Wednesday, April 2nd, 2014
April is Autism Awareness Month- a special time dedicated to spreading knowledge and understanding about autism, as well as coming together to bring comfort, love, and acceptance to those in the autism community. Throughout the years we have had the pleasure of working with a handful of bloggers who are committed to sharing their experiences parenting (and loving) children with autism. Witnessing their journeys has showed us that autism is so much more than just a label, and this month we want everyone in the autism community to know that they are loved, accepted and appreciated just the way they are!
Throughout April, the Oceanhouse Media Blogger Spotlight will feature bloggers who have found apps to be effective tools in helping children with autism communicate, have fun, and learn important skills. We are very excited to share their insights and hear more about their amazing kids!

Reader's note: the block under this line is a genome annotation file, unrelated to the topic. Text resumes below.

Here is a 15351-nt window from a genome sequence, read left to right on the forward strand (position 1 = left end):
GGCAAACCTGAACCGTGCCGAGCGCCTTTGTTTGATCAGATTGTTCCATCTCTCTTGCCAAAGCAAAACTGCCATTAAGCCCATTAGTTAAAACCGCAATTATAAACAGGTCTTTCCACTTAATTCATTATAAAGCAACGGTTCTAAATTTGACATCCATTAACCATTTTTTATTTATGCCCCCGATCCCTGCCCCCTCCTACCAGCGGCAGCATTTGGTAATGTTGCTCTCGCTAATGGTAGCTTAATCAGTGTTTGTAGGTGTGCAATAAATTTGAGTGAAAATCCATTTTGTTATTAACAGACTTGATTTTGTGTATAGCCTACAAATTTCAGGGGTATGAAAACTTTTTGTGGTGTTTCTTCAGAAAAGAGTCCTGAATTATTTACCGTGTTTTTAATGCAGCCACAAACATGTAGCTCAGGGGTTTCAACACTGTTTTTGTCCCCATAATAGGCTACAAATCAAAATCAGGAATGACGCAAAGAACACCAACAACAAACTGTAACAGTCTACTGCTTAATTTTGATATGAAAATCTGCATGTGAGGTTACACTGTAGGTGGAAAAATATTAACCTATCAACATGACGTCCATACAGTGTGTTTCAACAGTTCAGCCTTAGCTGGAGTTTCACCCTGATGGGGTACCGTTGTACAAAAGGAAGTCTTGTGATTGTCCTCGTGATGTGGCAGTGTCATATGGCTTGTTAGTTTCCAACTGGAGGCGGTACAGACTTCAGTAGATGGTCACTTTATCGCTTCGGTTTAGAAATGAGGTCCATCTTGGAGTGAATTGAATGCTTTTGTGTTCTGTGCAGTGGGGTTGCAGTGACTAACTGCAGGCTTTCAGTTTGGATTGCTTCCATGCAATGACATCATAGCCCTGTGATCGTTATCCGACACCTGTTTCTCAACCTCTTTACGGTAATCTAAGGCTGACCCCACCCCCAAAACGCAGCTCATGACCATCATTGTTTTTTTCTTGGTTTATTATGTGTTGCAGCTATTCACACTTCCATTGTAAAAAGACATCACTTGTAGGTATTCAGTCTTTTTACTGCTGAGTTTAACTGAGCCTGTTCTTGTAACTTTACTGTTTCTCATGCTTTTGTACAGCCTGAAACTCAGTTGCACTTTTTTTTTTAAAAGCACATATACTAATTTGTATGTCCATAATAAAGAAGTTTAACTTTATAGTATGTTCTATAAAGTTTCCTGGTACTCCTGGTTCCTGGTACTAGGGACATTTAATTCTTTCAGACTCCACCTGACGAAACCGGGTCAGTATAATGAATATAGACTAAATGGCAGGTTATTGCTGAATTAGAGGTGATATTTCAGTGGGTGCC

-Thinking Person’s Guide to Autism
-Alpine Learning Group
-Kind Tree- Autism Rocks
-The Autistic Self-Advocacy Network
-The Autism Women’s Network
-Left Brain/Right Brain
-Organization for Autism Research
-Quality Services for the Autism Community
-Snack and Friends
-Pacific Autism Center for Education
Read and share this incredible article:
World Autism Awareness (or Acceptance) Day: Hope and More Hope for Autism Parents Like Me
by Shannon Des Roches Rosa